8 Reliefs from Pre-Menstrual Syndrome
Most women are familiar with Pre-menstrual syndrome (PMS). It affects around 90 percent of women and serves as a warning before the menstrual period, striking as killer cramps, much complained about mood-swings, headaches, bloating…ugh. The days before the period can be a nightmare for some, and many women have reported their symptoms ranging from mild to severe. There aren’t any “cures” for the syndrome however, there are always lifestyle choices, modifications and ways to curb the symptoms and cut down on discomfort. Read further to find out how!
Improve Your Diet
Know what foods will aggravate your symptoms and which will provide relief. Caffeine can alleviate anxiety, salt-rich meals will cause bloating and an excess of sugar can play with your mood. What you should definitely eat? Fruits and Vegetables! And also whole grains- eat as many as you can before the week of your period.
Also, don’t forget that it’s not all about what you eat, but also how you eat. Try eating at regular intervals to avoid any spikes in blood sugar levels.
Most women say they lack energy and motivation for exercise during this time, but what they don’t realize is it can help solve their PMS problems. Exercise alleviates both physical and emotional PMS symptoms. Best way to go about it is to select an exercise routine that you enjoy and one which gets your heart rate up.
Don’t forget to regulate your stress. First and foremost, make sure you get adequate amount of sleep to get that out of the way. Then, make a conscious effort to soothe the mind and body, and thus, reduce stress. Try massage, yoga, deep breaths, meditation and don’t forget a good old girls’ night out.
For women with PMS symptoms like backache, headache, cramps and breast tenderness, then NSAIDs (Non-Steroidal Anti-Inflammatory Drugs) are proven to be adequate relievers. Some common ones are ibuprofen and Advil. There are also some period-specific ones that you could avail.
Beat the Bloat
Bloating is experienced by many, especially in the hands, feet, stomach and face. If exercise and low salt intake don’t help, consider taking diuretics. Diuretics are drugs which help the body get rid of excess water by giving the urine output a boost. Spironolactone is a common Potassium Sparing Diuretic. But DO make sure you consult a doctor before taking one, because diuretics aren’t for everyone.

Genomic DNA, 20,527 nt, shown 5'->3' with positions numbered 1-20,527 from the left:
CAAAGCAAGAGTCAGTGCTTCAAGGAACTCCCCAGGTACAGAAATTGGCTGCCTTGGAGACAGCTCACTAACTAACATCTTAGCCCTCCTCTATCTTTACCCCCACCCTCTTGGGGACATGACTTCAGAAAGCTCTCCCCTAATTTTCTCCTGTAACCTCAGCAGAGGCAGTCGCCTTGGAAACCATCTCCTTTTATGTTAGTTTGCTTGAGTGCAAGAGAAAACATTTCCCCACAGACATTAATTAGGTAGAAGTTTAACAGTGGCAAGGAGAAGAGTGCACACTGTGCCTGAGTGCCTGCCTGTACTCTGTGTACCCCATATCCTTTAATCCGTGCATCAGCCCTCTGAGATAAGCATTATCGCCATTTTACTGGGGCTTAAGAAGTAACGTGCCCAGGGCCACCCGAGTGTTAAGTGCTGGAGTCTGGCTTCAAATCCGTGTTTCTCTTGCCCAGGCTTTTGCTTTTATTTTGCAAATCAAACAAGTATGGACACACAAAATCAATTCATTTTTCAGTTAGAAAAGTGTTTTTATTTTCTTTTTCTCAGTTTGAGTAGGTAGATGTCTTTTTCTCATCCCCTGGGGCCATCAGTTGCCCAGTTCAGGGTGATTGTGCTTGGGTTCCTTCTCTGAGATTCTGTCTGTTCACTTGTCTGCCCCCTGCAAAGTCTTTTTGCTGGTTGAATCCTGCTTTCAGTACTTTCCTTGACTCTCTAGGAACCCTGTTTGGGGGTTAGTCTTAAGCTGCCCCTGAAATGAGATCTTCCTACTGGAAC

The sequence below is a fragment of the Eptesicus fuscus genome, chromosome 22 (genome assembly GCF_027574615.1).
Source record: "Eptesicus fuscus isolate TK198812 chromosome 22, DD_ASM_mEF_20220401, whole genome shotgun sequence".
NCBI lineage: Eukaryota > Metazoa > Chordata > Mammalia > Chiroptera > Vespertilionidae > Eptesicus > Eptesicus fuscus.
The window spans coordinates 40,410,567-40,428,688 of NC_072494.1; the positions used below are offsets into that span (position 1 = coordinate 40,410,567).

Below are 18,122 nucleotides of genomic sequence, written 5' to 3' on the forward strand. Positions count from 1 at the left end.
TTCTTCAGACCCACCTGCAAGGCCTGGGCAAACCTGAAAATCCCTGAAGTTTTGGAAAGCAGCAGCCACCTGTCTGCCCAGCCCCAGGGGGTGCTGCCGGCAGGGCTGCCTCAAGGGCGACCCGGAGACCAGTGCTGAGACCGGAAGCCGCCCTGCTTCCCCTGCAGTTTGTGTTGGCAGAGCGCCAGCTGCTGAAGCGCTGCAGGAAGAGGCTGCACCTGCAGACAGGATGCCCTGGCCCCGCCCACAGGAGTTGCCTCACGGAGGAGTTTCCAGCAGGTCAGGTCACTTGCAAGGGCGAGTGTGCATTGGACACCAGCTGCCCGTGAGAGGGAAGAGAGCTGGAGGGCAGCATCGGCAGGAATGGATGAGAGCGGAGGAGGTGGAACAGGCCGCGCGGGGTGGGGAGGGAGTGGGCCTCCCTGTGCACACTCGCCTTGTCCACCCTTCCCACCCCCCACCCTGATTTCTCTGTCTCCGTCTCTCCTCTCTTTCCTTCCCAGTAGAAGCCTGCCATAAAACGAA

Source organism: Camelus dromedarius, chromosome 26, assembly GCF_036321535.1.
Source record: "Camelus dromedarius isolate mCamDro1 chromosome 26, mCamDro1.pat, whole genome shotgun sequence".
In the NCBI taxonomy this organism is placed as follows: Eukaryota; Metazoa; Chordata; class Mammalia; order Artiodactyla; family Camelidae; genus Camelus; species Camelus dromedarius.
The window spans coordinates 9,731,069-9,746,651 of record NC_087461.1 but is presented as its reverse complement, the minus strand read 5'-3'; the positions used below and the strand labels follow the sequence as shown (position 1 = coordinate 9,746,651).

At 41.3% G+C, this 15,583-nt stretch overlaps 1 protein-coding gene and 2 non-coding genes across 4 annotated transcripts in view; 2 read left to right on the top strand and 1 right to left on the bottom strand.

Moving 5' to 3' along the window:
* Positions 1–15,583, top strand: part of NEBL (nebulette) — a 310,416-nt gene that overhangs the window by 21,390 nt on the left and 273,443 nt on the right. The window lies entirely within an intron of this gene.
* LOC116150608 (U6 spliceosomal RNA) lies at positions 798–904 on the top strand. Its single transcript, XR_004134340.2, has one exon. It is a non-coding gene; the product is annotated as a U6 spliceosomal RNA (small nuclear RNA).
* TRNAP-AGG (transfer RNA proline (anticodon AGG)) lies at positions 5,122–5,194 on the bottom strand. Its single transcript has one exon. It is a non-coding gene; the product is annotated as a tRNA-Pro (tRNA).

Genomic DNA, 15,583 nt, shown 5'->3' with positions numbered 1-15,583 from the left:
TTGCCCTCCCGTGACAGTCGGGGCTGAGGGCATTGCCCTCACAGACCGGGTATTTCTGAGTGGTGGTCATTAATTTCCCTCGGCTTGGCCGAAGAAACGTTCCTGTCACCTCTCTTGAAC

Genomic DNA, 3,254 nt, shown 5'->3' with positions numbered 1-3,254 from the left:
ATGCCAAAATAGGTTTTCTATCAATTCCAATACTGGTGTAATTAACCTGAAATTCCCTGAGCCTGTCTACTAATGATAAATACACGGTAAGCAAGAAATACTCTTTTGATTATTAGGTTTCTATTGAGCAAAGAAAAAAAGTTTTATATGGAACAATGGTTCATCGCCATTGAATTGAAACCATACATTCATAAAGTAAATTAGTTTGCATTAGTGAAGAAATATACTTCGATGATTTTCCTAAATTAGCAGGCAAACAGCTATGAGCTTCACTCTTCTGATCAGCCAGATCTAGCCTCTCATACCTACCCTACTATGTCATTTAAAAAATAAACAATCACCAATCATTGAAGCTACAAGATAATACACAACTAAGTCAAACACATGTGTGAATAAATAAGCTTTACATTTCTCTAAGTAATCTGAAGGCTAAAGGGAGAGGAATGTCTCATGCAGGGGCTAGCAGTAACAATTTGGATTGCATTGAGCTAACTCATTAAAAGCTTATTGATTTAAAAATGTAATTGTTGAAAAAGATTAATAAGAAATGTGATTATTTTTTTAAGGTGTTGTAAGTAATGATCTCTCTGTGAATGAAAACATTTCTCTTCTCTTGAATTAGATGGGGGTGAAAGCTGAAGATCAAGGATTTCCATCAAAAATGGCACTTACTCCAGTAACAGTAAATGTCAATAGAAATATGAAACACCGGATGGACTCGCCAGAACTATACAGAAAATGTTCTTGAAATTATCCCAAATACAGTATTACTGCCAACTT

Sore and tender breasts are one of the most common PMS symptoms experienced by women. This is owed to the fluctuating hormones-estrogen and progesterone. For sore breasts, use primrose oil. It is crammed with anti-inflammatory acids. Another useful supplement would be Vitamin B6. It has shown to relieve breast tenderness. Beans, bananas and fish are good sources of this Vitamin.
Don’t worry you’re not alone. Heavy menstrual periods are a problem for many. If that is the case, it is recommended to avoid iron supplements to avoid iron-deficiency. In case of abnormally heavy bleeding, consult a gynecologist.
Check for Depression
Although antidepressants aren’t the first choice to deal with PMS-related stress, you can always consult your doctor if you experience severe sadness. If nothing else is helping and the symptoms are affecting your daily life, then a trip to the doctor is worth a visit.
Sometimes women wrongly attribute underlying depression to PMS but actually it may just aggravate their underlying depression. They only realize it once they properly track the symptoms.